Though Hill doesn’t feel like she faced discrimination during the homebuying process, it’s not unheard-of: Lenders are less likely to approve loans for single women and, of course, they earn less money than men and couples. Women hold more student loan debt than men on average.

And then there’s the matter of confidence. Buying a home often means advocating for yourself—in the loan underwriting process, with realtors, and with sellers.

“Women of all colors, particularly those in oft-overlooked minority groups, have to work harder to get across the homeownership finish line,” says Wendy Ross, broker and owner of Veracity Real Estate. “We’ve needed to give our clients the courage to demand their HR departments write letters to the lender assuring that their employment is both expected to continue and is highly valued.”

Still, single women have long favored buying homes because of the stability they provide, says Jessica Lautz, deputy chief economist at the National Association of Realtors (NAR). And they’re willing to make sacrifices: NAR research has found that women are more likely to cut spending in almost every category compared to men, as well as take on second jobs or move in with family to save up money until they can afford their own place.

“I think women will continue to be this powerhouse in the market,” says Lautz. “It allows them financial freedom.”

Though COVID-19 made it harder for single women to buy homes, it also magnified how important that stability can be, says Skylar Olsen, chief economist at Zillow.

“It provides access to wealth building and financial stability during a crisis, and then personally, I’m looking out over my house and my yard, and it’s control,” says Olsen. “It’s my space, I get to say what happens here, and I think for a lot of women that’s not always true.”

Making it work

Hill’s grit is representative of how many single women homebuyers make it work. She’s also had some help from a community she’s formed on TikTok. When she moved in, she posted a video expressing some of her frustration at what she views as double standards in society.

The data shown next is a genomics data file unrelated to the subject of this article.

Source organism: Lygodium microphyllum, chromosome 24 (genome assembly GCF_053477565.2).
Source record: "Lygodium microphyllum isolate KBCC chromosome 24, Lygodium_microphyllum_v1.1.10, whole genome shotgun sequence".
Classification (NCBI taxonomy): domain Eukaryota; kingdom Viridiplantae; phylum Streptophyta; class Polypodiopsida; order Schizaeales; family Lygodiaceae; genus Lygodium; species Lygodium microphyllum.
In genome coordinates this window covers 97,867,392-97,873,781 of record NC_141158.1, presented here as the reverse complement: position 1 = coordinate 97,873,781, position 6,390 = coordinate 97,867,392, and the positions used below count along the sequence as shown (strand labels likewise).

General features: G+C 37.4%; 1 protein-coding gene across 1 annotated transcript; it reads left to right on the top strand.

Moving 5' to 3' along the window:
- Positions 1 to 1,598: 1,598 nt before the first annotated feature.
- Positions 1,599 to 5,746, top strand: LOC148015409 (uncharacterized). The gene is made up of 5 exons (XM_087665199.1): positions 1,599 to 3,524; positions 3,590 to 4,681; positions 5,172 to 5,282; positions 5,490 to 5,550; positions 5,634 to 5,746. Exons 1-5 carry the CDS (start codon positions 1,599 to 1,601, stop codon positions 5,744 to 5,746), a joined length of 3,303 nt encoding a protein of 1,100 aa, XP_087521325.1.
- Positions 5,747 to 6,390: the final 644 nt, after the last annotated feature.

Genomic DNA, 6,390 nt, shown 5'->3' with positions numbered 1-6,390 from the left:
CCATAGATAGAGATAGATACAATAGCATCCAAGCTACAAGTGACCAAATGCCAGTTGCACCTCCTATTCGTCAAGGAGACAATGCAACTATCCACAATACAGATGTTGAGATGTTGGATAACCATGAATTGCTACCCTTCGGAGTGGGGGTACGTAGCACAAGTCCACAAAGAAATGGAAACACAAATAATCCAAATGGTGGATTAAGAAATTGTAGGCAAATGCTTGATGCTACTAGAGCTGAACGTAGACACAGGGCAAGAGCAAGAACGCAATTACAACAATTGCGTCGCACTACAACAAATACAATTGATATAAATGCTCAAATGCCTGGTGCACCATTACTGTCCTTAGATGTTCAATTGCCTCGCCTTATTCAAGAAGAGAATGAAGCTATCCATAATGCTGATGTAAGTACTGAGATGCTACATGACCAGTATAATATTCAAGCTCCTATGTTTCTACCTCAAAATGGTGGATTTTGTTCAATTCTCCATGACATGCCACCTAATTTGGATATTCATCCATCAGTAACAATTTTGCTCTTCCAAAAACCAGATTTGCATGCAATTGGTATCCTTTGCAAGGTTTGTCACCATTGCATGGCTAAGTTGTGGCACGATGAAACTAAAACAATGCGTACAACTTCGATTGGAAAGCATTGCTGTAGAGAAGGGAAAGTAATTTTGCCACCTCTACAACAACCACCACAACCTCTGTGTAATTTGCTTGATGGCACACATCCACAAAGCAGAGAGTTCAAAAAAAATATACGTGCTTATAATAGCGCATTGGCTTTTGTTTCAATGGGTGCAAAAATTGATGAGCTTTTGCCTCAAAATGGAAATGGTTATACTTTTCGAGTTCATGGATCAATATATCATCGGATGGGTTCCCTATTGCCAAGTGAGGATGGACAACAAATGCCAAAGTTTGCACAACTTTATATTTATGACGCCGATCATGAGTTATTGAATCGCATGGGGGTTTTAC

If she was getting married, she’d be able to create a registry and benefit from the generosity of family and friends. But, she argues, she wouldn’t need the financial help if she had a partner. She needs it now.

“I’m about to go from $800 to $2,350 for my mortgage, and there’s zero social justification for me to ask for anyone to help,” she says. After she posted the video, some commenters encouraged her to create a registry; she did it and received two packages. She initially saved them for a rainy day when she needs a pick-me-up.


Reeling from this. Thank you so so much to Kirsten and @V for your generosity. You’ve turned my day right around. Grateful for this little community.

♬ original sound – Christine

That day came quicker than she could have imagined. In the first week in her new home, she learned she needed to spend $4,000 on electrical work. She posted a video of her opening the gifts; it took off, and soon strangers from all over the country sent her things to help her furnish her new home.

“I ended up getting around $4,000 worth of things sent to me by strangers on TikTok,” she says. “The main demographic was women in their forties to sixties who had done hard things and wished that they had had the ability to call on people for help. It really came from a place of, we have to support one another.”

Tapping into community is one of the reasons single women buy homes, Lautz says. They value the connections and support that community can bring.

“It continues to blow my mind,” says Hill. “It made a huge difference.”